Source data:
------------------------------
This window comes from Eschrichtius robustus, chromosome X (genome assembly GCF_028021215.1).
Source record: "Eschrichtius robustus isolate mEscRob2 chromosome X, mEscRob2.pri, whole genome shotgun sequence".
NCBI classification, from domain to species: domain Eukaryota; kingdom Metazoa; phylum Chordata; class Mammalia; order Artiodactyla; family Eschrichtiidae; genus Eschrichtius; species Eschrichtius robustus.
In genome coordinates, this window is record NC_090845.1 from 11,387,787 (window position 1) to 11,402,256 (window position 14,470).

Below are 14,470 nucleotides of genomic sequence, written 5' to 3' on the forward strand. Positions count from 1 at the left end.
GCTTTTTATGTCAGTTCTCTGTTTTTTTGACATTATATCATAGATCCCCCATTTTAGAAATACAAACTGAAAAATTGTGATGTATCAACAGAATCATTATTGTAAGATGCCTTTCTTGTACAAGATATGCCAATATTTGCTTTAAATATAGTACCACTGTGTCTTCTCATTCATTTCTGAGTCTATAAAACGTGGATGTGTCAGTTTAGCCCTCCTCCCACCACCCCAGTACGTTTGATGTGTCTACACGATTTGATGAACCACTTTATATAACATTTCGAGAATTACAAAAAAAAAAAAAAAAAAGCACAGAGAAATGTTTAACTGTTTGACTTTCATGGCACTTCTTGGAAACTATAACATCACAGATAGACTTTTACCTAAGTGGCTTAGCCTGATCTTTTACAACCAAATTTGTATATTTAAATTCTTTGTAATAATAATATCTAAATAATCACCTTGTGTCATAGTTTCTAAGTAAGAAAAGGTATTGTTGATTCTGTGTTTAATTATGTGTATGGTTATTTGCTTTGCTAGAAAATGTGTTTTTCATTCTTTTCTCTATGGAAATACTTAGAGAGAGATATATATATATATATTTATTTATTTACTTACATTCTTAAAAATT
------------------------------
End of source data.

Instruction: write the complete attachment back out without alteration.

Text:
This window comes from Eschrichtius robustus, chromosome X (genome assembly GCF_028021215.1).
Source record: "Eschrichtius robustus isolate mEscRob2 chromosome X, mEscRob2.pri, whole genome shotgun sequence".
NCBI classification, from domain to species: domain Eukaryota; kingdom Metazoa; phylum Chordata; class Mammalia; order Artiodactyla; family Eschrichtiidae; genus Eschrichtius; species Eschrichtius robustus.
In genome coordinates, this window is record NC_090845.1 from 11,387,787 (window position 1) to 11,402,256 (window position 14,470).

Below are 14,470 nucleotides of genomic sequence, written 5' to 3' on the forward strand. Positions count from 1 at the left end.
GCTTTTTATGTCAGTTCTCTGTTTTTTTGACATTATATCATAGATCCCCCATTTTAGAAATACAAACTGAAAAATTGTGATGTATCAACAGAATCATTATTGTAAGATGCCTTTCTTGTACAAGATATGCCAATATTTGCTTTAAATATAGTACCACTGTGTCTTCTCATTCATTTCTGAGTCTATAAAACGTGGATGTGTCAGTTTAGCCCTCCTCCCACCACCCCAGTACGTTTGATGTGTCTACACGATTTGATGAACCACTTTATATAACATTTCGAGAATTACAAAAAAAAAAAAAAAAAAGCACAGAGAAATGTTTAACTGTTTGACTTTCATGGCACTTCTTGGAAACTATAACATCACAGATAGACTTTTACCTAAGTGGCTTAGCCTGATCTTTTACAACCAAATTTGTATATTTAAATTCTTTGTAATAATAATATCTAAATAATCACCTTGTGTCATAGTTTCTAAGTAAGAAAAGGTATTGTTGATTCTGTGTTTAATTATGTGTATGGTTATTTGCTTTGCTAGAAAATGTGTTTTTCATTCTTTTCTCTATGGAAATACTTAGAGAGAGATATATATATATATATTTATTTATTTACTTACATTCTTAAAAATT